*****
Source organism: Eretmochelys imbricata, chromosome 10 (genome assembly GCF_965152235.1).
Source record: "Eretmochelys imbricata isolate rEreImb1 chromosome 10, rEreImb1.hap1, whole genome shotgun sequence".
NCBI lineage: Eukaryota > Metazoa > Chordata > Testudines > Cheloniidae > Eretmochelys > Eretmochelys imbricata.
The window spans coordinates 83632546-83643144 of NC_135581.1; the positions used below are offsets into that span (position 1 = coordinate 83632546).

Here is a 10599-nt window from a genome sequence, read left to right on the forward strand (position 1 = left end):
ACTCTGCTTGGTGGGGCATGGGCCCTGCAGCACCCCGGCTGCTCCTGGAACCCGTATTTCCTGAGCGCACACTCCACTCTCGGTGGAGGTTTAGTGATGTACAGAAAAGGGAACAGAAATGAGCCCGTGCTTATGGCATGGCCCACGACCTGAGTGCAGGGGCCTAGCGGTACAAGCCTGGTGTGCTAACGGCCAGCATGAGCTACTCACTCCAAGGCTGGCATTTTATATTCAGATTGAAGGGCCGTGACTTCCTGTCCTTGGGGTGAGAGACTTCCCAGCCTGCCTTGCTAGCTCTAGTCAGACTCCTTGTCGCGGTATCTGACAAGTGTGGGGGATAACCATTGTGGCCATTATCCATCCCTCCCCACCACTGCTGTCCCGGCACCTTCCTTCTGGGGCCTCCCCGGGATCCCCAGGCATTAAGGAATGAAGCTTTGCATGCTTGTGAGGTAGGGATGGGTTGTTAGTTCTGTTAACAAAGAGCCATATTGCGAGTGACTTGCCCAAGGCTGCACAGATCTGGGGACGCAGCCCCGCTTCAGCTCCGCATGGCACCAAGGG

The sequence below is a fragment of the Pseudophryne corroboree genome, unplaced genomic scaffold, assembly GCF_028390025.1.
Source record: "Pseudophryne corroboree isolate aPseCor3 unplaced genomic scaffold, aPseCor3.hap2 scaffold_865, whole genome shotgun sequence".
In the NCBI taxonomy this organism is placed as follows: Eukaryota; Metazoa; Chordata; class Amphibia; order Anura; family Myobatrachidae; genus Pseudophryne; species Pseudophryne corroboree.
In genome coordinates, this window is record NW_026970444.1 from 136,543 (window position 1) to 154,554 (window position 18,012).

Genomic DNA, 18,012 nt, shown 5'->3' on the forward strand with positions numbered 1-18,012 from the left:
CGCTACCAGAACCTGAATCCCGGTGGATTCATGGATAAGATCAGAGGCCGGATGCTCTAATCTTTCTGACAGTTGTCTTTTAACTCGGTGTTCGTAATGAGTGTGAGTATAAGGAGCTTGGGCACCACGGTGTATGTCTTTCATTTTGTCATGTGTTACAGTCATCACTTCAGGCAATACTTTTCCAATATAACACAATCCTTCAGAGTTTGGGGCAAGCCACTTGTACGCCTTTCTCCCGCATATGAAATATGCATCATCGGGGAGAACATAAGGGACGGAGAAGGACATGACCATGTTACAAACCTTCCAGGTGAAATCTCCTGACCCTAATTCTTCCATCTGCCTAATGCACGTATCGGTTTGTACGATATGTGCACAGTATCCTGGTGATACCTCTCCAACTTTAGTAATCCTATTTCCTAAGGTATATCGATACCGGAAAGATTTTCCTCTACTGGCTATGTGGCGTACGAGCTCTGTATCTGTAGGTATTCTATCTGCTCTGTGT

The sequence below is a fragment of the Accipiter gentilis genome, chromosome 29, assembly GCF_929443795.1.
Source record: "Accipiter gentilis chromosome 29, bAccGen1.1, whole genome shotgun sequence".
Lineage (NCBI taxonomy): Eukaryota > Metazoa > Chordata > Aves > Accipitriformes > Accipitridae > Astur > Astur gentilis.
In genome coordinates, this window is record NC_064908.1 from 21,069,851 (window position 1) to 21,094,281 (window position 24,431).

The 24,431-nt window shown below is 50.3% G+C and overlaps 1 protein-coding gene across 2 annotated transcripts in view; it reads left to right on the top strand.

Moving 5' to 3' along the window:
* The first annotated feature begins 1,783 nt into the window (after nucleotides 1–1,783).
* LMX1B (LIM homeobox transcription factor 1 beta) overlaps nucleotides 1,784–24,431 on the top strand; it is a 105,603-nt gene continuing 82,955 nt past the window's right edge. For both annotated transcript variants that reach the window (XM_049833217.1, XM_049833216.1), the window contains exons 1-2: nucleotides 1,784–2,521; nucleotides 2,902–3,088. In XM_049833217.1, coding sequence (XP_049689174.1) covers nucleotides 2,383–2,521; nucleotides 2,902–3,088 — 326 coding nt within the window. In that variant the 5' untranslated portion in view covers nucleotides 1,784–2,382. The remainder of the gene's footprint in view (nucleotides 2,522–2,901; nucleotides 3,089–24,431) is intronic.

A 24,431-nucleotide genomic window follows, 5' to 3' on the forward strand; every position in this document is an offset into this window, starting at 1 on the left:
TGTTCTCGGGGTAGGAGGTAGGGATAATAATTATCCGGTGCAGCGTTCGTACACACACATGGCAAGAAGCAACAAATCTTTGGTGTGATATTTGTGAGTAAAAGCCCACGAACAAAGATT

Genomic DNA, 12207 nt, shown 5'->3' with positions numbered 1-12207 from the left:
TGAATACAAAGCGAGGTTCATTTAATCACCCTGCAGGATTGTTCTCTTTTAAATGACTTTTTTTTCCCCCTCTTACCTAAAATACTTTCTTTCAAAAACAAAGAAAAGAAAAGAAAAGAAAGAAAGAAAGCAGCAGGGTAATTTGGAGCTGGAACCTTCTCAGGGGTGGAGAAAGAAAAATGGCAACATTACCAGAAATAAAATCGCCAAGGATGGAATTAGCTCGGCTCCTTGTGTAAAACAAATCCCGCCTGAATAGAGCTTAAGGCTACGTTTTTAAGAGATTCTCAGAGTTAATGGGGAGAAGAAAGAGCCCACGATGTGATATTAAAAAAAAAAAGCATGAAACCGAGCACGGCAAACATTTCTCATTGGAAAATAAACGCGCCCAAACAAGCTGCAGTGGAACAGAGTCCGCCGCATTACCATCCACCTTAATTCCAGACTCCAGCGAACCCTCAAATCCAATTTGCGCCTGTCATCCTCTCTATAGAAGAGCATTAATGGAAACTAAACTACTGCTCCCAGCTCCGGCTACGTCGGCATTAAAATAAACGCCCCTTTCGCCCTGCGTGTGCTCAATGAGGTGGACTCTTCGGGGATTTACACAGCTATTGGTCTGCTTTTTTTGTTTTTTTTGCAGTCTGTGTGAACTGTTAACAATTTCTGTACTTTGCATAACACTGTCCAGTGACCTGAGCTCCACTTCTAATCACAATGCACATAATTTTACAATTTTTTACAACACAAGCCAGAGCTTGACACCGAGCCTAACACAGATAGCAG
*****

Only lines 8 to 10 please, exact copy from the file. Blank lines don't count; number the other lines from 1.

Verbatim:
Source record: "Pseudophryne corroboree isolate aPseCor3 unplaced genomic scaffold, aPseCor3.hap2 scaffold_865, whole genome shotgun sequence".
In the NCBI taxonomy this organism is placed as follows: Eukaryota; Metazoa; Chordata; class Amphibia; order Anura; family Myobatrachidae; genus Pseudophryne; species Pseudophryne corroboree.
In genome coordinates, this window is record NW_026970444.1 from 136,543 (window position 1) to 154,554 (window position 18,012).